An article 30, which may be a package, article of clothing or the like, having a marker 32 connected thereto is shown within the interrogation zone. The interrogation zone is defined as the area between the two gates 12. The magnetic marker 32 is made of a solid material 34 that supports a ferromagnetic material 36 capable of inducing a sharp electrical pulse in the pick-up coil 26 in response to the generated magnetic fields. An example of such a ferromagnetic material is permalloy. Normally the ferromagnetic material will be in the form of a strip approximately two to three inches long, having a width of approximately of one-quarter of an inch and a thickness of about 10 mils. This magnetic strip 36 is placed within or into the support material 34. This support material can be paper or plastic which may take the form of a label, ticket or tag. This marker 32 can be attached to or located within any type of article 30 for which surveillance is required.

As shown in FIG. 2, the coils 14, 22, and 26 overlap one another and are contained within a gate 12, there being two gates opposed and parallel to one another. An alternative arrangement is shown in FIG. 3 wherein the high frequency coil 14 and detector coils 26 are supported within opposed gates 12 and the low frequency field is generated by a coil 22 located in the floor at a location between the gates. The field generated by this coil 22 will have the same frequency and amplitude characteristics as the two coils shown in FIG. 2.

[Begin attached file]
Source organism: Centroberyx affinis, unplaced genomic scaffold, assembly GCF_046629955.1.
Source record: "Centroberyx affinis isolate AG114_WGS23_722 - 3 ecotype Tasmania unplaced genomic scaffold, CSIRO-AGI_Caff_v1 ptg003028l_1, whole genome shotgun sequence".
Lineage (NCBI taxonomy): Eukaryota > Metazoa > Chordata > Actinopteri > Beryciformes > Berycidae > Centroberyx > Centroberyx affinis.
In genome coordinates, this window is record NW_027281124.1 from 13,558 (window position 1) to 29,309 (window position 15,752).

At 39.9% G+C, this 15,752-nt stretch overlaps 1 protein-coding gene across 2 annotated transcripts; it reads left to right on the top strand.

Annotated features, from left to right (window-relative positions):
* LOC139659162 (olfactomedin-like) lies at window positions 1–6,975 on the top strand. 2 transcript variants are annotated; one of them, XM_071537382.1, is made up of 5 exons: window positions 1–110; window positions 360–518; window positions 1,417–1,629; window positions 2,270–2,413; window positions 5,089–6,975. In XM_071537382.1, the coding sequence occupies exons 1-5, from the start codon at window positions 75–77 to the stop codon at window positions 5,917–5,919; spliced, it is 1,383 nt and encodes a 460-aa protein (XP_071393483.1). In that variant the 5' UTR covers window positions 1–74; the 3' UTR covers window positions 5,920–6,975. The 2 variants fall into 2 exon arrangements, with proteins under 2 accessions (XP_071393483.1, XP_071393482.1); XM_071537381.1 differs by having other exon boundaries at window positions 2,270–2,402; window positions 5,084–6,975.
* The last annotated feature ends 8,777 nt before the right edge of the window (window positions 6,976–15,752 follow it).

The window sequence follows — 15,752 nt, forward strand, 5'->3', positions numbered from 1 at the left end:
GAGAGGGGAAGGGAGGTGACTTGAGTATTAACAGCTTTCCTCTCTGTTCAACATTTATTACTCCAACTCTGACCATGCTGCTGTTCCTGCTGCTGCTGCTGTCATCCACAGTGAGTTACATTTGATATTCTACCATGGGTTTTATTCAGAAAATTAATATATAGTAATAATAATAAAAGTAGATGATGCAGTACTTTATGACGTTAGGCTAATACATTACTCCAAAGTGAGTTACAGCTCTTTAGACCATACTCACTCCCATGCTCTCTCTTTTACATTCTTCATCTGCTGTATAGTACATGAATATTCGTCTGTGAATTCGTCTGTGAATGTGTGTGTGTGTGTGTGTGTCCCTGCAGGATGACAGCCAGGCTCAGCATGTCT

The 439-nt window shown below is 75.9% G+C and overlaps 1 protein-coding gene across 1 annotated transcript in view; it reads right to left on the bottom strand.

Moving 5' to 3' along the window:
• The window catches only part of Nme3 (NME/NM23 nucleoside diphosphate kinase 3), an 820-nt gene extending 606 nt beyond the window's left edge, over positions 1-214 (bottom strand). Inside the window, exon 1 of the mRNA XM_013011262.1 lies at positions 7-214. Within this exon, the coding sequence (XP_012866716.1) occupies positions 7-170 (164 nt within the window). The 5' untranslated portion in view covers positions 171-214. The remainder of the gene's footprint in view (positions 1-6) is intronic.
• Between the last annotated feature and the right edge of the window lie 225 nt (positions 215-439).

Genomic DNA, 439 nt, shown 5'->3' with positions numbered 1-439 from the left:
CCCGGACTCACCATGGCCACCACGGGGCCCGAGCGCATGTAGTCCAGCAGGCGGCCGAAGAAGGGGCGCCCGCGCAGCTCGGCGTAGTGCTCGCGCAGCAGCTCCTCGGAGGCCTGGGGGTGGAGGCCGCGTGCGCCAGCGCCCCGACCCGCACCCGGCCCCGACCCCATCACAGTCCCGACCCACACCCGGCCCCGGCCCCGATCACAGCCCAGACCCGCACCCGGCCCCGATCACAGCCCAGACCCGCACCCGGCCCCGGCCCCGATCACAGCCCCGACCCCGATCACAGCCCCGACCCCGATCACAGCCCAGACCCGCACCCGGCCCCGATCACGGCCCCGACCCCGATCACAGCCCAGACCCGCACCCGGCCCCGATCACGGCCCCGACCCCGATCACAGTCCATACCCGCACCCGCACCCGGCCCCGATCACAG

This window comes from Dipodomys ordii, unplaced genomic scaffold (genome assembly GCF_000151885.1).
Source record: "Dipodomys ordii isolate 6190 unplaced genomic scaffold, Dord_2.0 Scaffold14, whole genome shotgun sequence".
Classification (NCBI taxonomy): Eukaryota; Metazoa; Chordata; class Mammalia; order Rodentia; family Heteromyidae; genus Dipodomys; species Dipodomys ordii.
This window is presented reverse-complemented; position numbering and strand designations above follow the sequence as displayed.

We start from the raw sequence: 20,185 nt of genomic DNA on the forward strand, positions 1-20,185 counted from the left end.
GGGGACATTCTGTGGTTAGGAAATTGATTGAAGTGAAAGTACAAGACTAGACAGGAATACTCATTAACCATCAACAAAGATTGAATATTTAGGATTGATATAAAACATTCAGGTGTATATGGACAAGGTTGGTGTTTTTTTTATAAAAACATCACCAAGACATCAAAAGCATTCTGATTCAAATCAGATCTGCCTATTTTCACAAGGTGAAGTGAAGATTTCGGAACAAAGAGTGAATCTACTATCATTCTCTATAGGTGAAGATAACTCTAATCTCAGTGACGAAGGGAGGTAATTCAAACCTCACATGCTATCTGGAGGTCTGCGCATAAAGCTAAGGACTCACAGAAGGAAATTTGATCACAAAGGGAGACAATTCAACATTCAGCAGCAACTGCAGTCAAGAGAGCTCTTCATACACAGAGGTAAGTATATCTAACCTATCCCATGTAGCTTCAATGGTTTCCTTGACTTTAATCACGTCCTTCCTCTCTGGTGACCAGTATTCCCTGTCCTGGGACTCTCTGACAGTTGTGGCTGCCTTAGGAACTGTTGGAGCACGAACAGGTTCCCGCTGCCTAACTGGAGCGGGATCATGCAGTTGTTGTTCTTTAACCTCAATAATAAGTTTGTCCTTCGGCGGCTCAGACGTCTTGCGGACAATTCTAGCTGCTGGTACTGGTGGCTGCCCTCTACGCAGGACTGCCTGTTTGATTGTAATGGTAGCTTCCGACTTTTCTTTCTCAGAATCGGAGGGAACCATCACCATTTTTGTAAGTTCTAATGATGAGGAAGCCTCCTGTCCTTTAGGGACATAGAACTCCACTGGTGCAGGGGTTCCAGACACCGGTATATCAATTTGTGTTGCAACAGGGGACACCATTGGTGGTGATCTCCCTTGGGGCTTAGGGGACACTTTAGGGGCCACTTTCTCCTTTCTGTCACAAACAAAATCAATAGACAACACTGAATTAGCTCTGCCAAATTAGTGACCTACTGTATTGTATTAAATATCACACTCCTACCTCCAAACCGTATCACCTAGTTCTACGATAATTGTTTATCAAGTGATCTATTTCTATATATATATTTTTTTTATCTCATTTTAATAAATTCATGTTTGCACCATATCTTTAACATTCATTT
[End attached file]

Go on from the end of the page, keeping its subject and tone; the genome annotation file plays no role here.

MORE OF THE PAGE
Still another embodiment of the invention is shown in FIGS. 4 and 5C wherein the low frequency field generation and detection device are contained within one circuit 40. This circuit includes a low frequency generator 24, a choke 42, a pair of coils 44, a pair of RC filters 46 and a detector 28. With this circuit 40, the coils 44 will serve both as a low frequency field and to respond to a signal generated by a marker 32 to activate the detector 28 in cooperation with the RC filters 46.

The field H(t) generated by the generating coils 14, 22 in the interrogation zone is defined by the equation:

H(t)=Hd cos(2πfd t)+Hm cos(2πfm t)

where

Hd=the amplitude of the field generated by the first coil

fd =the frequent of the field generated by the first coil

Hm =the amplitude of the field generated by the second coil 16, and

fm =the frequency of the field generated by the second coil 16.

Referring now to FIGS. 6A to 6D, graphs are included showing various modes of operation. FIG. 6A shows signals produced in an interrogation zone with no marker present and a frequency field generated only by the first field generator 13 at a frequency of 10 kHz. The signals represented in the graph at the various frequencies are produced by amplifier noise only.